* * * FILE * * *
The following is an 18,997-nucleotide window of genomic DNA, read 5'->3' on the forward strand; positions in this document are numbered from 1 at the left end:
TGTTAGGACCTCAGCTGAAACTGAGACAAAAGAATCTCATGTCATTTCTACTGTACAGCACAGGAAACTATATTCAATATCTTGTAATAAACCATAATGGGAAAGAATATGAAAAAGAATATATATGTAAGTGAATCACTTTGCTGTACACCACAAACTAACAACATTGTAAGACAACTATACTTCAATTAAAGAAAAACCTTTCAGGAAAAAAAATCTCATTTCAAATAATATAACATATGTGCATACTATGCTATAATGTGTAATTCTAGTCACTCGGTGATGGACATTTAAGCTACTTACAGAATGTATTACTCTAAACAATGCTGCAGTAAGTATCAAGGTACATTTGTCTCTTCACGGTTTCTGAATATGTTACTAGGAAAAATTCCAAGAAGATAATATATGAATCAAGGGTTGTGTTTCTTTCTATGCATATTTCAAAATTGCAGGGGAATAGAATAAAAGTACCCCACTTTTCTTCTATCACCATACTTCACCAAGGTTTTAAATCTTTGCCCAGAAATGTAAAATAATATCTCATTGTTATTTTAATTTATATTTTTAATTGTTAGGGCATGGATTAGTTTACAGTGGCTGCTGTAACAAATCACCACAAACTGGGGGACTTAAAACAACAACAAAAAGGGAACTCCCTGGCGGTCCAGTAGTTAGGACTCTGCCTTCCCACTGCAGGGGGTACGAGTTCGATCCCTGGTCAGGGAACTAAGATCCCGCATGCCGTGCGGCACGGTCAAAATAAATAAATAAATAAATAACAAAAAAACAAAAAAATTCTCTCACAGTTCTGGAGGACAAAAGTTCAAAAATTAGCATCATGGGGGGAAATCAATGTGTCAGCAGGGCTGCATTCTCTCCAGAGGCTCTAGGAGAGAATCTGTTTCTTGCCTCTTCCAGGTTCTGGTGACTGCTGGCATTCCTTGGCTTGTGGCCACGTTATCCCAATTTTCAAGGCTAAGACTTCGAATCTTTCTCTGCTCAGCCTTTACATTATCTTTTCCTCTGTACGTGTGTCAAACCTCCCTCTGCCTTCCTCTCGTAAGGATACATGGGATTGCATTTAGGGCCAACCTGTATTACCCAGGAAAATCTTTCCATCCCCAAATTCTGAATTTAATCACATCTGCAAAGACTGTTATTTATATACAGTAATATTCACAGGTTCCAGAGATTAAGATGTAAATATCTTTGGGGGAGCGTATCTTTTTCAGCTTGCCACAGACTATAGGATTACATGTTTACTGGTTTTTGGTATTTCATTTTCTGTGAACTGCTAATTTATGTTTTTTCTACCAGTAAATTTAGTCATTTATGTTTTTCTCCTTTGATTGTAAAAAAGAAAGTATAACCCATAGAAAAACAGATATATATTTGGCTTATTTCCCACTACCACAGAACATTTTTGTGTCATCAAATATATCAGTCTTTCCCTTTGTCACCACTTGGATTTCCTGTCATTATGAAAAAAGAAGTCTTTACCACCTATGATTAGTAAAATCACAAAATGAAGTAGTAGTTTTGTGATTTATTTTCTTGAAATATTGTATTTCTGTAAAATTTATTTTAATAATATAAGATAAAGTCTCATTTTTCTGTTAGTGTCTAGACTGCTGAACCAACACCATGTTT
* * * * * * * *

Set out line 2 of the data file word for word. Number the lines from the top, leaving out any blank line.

TGTTAGGACCTCAGCTGAAACTGAGACAAAAGAATCTCATGTCATTTCTACTGTACAGCACAGGAAACTATATTCAATATCTTGTAATAAACCATAATGGGAAAGAATATGAAAAAGAATATATATGTAAGTGAATCACTTTGCTGTACACCACAAACTAACAACATTGTAAGACAACTATACTTCAATTAAAGAAAAACCTTTCAGGAAAAAAAATCTCATTTCAAATAATATAACATATGTGCATACTATGCTATAATGTGTAATTCTAGTCACTCGGTGATGGACATTTAAGCTACTTACAGAATGTATTACTCTAAACAATGCTGCAGTAAGTATCAAGGTACATTTGTCTCTTCACGGTTTCTGAATATGTTACTAGGAAAAATTCCAAGAAGATAATATATGAATCAAGGGTTGTGTTTCTTTCTATGCATATTTCAAAATTGCAGGGGAATAGAATAAAAGTACCCCACTTTTCTTCTATCACCATACTTCACCAAGGTTTTAAATCTTTGCCCAGAAATGTAAAATAATATCTCATTGTTATTTTAATTTATATTTTTAATTGTTAGGGCATGGATTAGTTTACAGTGGCTGCTGTAACAAATCACCACAAACTGGGGGACTTAAAACAACAACAAAAAGGGAACTCCCTGGCGGTCCAGTAGTTAGGACTCTGCCTTCCCACTGCAGGGGGTACGAGTTCGATCCCTGGTCAGGGAACTAAGATCCCGCATGCCGTGCGGCACGGTCAAAATAAATAAATAAATAAATAACAAAAAAACAAAAAAATTCTCTCACAGTTCTGGAGGACAAAAGTTCAAAAATTAGCATCATGGGGGGAAATCAATGTGTCAGCAGGGCTGCATTCTCTCCAGAGGCTCTAGGAGAGAATCTGTTTCTTGCCTCTTCCAGGTTCTGGTGACTGCTGGCATTCCTTGGCTTGTGGCCACGTTATCCCAATTTTCAAGGCTAAGACTTCGAATCTTTCTCTGCTCAGCCTTTACATTATCTTTTCCTCTGTACGTGTGTCAAACCTCCCTCTGCCTTCCTCTCGTAAGGATACATGGGATTGCATTTAGGGCCAACCTGTATTACCCAGGAAAATCTTTCCATCCCCAAATTCTGAATTTAATCACATCTGCAAAGACTGTTATTTATATACAGTAATATTCACAGGTTCCAGAGATTAAGATGTAAATATCTTTGGGGGAGCGTATCTTTTTCAGCTTGCCACAGACTATAGGATTACATGTTTACTGGTTTTTGGTATTTCATTTTCTGTGAACTGCTAATTTATGTTTTTTCTACCAGTAAATTTAGTCATTTATGTTTTTCTCCTTTGATTGTAAAAAAGAAAGTATAACCCATAGAAAAACAGATATATATTTGGCTTATTTCCCACTACCACAGAACATTTTTGTGTCATCAAATATATCAGTCTTTCCCTTTGTCACCACTTGGATTTCCTGTCATTATGAAAAAAGAAGTCTTTACCACCTATGATTAGTAAAATCACAAAATGAAGTAGTAGTTTTGTGATTTATTTTCTTGAAATATTGTATTTCTGTAAAATTTATTTTAATAATATAAGATAAAGTCTCATTTTTCTGTTAGTGTCTAGACTGCTGAACCAACACCATGTTT